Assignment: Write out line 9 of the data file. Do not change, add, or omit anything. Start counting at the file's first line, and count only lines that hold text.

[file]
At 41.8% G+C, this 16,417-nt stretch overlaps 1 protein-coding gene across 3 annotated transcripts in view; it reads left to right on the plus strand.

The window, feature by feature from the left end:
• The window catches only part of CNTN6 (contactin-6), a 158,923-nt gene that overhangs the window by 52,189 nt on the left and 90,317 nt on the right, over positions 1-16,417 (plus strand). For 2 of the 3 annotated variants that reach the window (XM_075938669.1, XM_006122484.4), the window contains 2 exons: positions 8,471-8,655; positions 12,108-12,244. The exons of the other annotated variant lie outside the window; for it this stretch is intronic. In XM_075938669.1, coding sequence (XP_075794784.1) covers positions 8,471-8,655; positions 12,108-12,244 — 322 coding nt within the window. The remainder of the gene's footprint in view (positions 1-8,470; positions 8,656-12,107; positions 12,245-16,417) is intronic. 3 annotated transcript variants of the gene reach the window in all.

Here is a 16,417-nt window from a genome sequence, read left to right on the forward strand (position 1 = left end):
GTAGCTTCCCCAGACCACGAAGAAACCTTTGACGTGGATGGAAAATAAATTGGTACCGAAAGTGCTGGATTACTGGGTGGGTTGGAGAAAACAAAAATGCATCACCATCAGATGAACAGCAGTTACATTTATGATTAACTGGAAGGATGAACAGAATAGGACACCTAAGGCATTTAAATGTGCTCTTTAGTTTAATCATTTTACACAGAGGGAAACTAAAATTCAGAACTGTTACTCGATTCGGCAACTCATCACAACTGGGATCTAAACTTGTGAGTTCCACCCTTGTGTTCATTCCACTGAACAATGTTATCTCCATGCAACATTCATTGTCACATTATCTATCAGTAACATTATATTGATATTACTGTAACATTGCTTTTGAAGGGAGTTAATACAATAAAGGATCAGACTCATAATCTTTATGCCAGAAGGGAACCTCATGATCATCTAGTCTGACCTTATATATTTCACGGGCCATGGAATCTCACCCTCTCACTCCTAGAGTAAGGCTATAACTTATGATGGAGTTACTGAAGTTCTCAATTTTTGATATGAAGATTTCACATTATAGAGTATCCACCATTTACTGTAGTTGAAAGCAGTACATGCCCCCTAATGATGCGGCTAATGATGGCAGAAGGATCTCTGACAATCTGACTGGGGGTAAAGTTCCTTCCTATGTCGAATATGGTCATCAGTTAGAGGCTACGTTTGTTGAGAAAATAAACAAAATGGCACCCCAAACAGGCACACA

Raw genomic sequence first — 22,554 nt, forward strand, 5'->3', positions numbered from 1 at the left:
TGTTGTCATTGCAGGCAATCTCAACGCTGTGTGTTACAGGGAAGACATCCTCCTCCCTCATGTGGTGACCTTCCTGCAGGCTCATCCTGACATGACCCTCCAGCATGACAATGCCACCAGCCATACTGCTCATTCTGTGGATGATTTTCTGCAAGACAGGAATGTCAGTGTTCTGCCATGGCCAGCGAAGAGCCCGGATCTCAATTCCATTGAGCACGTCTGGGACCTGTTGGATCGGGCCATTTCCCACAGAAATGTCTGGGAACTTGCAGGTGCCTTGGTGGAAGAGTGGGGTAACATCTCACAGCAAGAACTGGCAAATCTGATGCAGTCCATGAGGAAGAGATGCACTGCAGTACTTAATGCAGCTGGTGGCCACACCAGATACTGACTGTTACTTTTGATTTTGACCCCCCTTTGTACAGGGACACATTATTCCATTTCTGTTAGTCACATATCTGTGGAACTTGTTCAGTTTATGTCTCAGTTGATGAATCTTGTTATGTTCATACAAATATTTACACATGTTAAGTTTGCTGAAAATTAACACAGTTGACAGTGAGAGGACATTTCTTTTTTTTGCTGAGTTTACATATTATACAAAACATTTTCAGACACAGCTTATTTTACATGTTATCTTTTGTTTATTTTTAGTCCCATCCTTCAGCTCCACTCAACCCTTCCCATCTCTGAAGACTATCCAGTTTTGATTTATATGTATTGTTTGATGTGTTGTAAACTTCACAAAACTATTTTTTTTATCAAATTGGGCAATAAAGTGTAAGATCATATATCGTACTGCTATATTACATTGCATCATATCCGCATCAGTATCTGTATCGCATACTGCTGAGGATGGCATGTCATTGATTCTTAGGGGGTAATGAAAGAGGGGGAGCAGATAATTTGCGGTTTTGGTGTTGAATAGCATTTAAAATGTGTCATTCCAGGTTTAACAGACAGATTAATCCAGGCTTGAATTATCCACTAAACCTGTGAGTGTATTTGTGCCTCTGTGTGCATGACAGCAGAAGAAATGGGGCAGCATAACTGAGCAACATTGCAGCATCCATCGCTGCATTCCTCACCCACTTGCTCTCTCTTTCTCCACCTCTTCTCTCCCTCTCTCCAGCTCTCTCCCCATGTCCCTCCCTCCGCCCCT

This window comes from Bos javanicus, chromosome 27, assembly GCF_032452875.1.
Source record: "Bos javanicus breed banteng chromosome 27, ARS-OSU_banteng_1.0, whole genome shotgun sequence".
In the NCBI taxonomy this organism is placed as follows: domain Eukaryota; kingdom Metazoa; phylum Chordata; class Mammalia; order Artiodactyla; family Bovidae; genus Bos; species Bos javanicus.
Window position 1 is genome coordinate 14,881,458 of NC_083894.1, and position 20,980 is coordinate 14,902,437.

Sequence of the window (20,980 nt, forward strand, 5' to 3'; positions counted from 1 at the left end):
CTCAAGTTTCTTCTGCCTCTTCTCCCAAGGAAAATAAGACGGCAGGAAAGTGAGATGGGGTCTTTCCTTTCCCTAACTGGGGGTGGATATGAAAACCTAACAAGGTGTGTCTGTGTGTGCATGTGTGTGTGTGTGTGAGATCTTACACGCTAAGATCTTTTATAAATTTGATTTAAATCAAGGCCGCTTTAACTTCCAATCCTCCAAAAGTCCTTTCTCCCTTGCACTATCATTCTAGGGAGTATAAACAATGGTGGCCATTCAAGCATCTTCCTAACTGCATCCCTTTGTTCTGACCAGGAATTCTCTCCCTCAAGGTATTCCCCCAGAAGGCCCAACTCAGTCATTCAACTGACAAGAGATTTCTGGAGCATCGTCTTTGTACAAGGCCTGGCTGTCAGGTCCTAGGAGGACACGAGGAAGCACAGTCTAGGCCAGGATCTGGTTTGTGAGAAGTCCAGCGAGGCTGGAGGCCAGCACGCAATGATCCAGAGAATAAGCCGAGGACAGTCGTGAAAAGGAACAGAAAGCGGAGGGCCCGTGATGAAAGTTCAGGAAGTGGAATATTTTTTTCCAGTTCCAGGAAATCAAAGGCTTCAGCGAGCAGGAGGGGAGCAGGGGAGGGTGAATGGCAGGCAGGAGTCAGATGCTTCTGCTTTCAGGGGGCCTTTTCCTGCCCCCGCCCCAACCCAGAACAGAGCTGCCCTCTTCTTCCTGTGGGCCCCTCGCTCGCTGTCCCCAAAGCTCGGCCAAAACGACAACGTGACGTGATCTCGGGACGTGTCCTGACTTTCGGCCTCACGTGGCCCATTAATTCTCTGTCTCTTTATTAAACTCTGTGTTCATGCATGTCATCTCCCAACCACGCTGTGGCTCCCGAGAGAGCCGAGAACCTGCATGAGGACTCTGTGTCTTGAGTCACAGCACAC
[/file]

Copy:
Source record: "Bos javanicus breed banteng chromosome 27, ARS-OSU_banteng_1.0, whole genome shotgun sequence".